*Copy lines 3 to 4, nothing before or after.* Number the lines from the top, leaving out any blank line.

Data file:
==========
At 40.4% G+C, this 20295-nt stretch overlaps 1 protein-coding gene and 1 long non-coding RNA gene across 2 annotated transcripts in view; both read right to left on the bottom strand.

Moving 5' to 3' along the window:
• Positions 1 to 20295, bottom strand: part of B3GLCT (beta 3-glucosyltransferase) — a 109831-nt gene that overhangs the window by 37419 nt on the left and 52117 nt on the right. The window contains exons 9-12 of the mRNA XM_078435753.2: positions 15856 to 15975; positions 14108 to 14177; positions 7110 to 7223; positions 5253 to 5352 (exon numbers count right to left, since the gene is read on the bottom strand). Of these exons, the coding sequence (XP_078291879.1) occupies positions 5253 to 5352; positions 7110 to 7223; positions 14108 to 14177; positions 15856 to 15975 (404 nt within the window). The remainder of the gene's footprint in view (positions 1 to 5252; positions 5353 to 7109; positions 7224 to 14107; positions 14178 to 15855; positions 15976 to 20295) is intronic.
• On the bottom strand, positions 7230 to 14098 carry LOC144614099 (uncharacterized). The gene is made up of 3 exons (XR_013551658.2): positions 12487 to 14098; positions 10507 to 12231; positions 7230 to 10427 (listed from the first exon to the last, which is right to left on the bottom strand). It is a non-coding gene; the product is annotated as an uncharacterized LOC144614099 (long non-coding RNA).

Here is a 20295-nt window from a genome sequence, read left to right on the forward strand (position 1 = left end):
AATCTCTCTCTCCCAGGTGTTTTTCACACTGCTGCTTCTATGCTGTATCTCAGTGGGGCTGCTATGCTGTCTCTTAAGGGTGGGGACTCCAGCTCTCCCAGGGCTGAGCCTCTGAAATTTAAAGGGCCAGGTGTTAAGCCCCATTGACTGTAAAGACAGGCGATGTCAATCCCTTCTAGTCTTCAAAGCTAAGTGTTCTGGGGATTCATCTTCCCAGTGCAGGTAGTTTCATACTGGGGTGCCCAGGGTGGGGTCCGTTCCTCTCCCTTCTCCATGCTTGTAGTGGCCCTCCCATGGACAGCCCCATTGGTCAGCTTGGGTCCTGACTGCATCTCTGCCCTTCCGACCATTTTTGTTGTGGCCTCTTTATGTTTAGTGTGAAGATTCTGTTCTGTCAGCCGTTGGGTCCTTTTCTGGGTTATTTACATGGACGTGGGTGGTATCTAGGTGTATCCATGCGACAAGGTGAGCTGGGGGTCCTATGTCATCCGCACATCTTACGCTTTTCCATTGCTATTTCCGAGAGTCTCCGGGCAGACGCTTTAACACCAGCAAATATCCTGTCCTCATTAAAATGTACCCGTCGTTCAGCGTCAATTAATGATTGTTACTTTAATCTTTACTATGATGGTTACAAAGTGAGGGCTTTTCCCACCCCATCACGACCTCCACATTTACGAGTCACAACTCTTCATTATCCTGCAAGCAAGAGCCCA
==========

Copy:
• Positions 1 to 20295, bottom strand: part of B3GLCT (beta 3-glucosyltransferase) — a 109831-nt gene that overhangs the window by 37419 nt on the left and 52117 nt on the right. The window contains exons 9-12 of the mRNA XM_078435753.2: positions 15856 to 15975; positions 14108 to 14177; positions 7110 to 7223; positions 5253 to 5352 (exon numbers count right to left, since the gene is read on the bottom strand). Of these exons, the coding sequence (XP_078291879.1) occupies positions 5253 to 5352; positions 7110 to 7223; positions 14108 to 14177; positions 15856 to 15975 (404 nt within the window). The remainder of the gene's footprint in view (positions 1 to 5252; positions 5353 to 7109; positions 7224 to 14107; positions 14178 to 15855; positions 15976 to 20295) is intronic.
• On the bottom strand, positions 7230 to 14098 carry LOC144614099 (uncharacterized). The gene is made up of 3 exons (XR_013551658.2): positions 12487 to 14098; positions 10507 to 12231; positions 7230 to 10427 (listed from the first exon to the last, which is right to left on the bottom strand). It is a non-coding gene; the product is annotated as an uncharacterized LOC144614099 (long non-coding RNA).